Industry-specific CRMs tend to have everything built out in super-specific ways with limited (if any!) options to customize it for your business.
This is the kind of sarcasm I need when talking about industry-specific CRMs. (via GIPHY)
3. They offer limited user roles. Does your company follow the exact same organizational structure as every other company in your industry? No way!
But industry-specific CRMs often treat user roles like every company has exactly the same job titles and needs exactly the same levels of access. This makes it harder to give the right people on your team access to the information they need.
So, what’s the better alternative? You don’t need an industry-specific CRM, you need a flexible CRM.
Automate your workflows — not some generic version of what the CRM company thinks you do
You know your company best. You shouldn’t have to change your day-to-day workflows to fit the mold of some way-too-specific industry CRM.
A truly customizable CRM lets you build automations that reflect your business’s workflows — not the other way around.
One great way to make your CRM your own? Custom fields. Custom fields store and represent contact data within a contact record. These fields let you build your workflows around the information that matters most for your business, including:
- Type of pet contacts own
- Twitter handle
- Number of siblings
- Favorite ice cream flavor
- Pretty much anything you can possibly think of!
If used correctly, custom fields can help you target contacts and customize their experience with your company, from first touch to close.
In ActiveCampaign, you can automatically change a custom field within an automation.
ActiveCampaign lets you use custom fields, lists, and tags to segment contacts and create personalized automations.
You can also use the “Field Changes” trigger to start an automation whenever a custom deal field changes.
Learn more about custom fields in this blog post.
Work smarter (not harder) with sales automations
Sales automations can stop sales tasks from piling up or falling through the cracks. Assign tasks and distribute leads to your sales team based on what’s important to your business — not a generic industry standard.
In this automation, an ActiveCampaign user chooses to assign tasks to their sales team based on deal value.
If the deal value is above $500, the CRM will automatically assign a task for a salesperson to call the lead. If the deal value is below $500, the lead will automatically be entered into a nurture campaign.
ActiveCampaign lets you automatically assign leads to different sales team members based on:
- A round robin format
- Lead score
- Win probability
- Deal value
- Any custom field you want!
Let’s say you distribute leads based on company size. Here’s how automatic lead distribution works:
- A lead submits a form on your website requesting more information about your company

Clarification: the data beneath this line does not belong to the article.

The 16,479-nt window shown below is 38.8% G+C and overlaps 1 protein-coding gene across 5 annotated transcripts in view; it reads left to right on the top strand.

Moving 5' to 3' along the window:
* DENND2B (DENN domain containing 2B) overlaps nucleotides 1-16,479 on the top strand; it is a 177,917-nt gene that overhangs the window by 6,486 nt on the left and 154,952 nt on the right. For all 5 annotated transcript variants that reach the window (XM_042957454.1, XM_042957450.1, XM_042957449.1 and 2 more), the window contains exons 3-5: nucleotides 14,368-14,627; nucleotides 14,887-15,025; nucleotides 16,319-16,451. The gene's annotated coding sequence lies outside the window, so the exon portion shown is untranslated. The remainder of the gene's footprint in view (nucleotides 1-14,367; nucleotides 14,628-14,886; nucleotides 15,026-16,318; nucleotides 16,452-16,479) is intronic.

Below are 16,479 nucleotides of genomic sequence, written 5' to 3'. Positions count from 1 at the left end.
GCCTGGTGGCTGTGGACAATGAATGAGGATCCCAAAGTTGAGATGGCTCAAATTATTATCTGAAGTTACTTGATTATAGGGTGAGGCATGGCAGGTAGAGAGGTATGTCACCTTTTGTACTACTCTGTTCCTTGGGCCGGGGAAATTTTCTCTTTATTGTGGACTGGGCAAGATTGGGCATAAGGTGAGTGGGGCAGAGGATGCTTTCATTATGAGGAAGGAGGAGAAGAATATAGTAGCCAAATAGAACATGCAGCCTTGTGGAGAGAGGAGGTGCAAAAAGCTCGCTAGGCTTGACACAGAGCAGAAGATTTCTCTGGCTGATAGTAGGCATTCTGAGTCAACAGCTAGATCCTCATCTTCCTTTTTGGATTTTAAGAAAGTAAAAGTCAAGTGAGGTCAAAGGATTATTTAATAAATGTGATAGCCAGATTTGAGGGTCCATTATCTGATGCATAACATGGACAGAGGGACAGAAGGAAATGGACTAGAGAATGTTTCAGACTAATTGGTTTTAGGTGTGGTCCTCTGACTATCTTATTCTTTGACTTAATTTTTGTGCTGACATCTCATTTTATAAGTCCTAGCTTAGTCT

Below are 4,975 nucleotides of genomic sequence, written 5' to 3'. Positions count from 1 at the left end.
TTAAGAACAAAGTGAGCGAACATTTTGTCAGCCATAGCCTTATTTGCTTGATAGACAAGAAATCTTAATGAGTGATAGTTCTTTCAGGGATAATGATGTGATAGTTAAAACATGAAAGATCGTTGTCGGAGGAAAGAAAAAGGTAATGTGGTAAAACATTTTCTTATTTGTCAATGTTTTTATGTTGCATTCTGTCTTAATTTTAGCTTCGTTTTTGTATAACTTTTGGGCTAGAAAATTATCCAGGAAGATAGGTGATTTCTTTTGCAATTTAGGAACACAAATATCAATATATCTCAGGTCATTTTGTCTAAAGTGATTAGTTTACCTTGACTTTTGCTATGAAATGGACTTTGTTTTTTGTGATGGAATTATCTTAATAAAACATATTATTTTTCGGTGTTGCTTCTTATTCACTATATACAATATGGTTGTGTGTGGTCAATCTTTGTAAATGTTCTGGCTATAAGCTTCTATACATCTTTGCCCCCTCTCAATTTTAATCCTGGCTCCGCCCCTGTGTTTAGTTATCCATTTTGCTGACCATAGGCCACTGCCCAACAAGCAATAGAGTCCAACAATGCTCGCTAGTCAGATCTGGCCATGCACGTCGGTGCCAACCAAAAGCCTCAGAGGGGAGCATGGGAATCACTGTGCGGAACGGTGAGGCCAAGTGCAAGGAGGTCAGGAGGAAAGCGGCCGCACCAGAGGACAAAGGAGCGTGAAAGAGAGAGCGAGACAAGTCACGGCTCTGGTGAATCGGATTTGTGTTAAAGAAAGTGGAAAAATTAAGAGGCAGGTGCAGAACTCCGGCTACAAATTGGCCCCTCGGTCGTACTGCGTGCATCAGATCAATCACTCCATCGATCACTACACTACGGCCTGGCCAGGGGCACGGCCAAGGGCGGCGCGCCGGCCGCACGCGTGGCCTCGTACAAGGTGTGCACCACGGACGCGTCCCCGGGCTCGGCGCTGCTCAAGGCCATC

- In the form, you collect information on business size. This lead’s company has 20 employees.
- Your CRM automatically assigns this new lead to Salesperson B, who works with companies who have between 0 and 30 employees
- Salesperson B receives a notification and a task assignment to follow-up with the lead with a phone call
With the right CRM, you can also automate lead scoring. When it comes to lead scoring, most industry-specific CRMs are seriously lacking.
Lead scoring helps you prioritize leads based on:
- How likely they are to close
- How much they’re likely to spend
- How quickly they’re likely to close
With ActiveCampaign, you can score leads based on pretty much anything, including:
- Any contact field (including custom fields!)
- Email behavior (opens, clicks, forwards, replies, etc.)
- Website behavior (pages visited, time on page, etc.
- Form submissions
Increase or decrease lead scores based on how important you rank each activity.
Almost-endless options for custom automations mean you can adapt lead scoring to your processes and people. Nothing generic about it.
Even more (customizable) features to explore
Migration services: Looking for a better horizontal CRM? Already using a vertical CRM, but ready to switch? Migration services make it easy to move over from your current CRM to one that better fits your needs.
If you’re moving over from an industry-specific CRM, you can migrate all of your workflows, contacts, and custom fields — even if your new CRM is “generic.”
Integration options: Sure, some industry-specific CRMs have built-in tools for proposal creation or dealer management. But do they give you access to every tool you need?
Choose a CRM that integrates with all of the tools you already use — and helps you discover new ones in just a few clicks. For instance, ActiveCampaign integrates with over 250 apps to make sure you have everything you need at your fingertips.
Conclusion: Do you need an industry-specific CRM?
It comes down to this: The right CRM for your business is the one that lets you automate and customize pretty much everything. Your CRM system should save you time and make your job easier — not tell you how to run your business.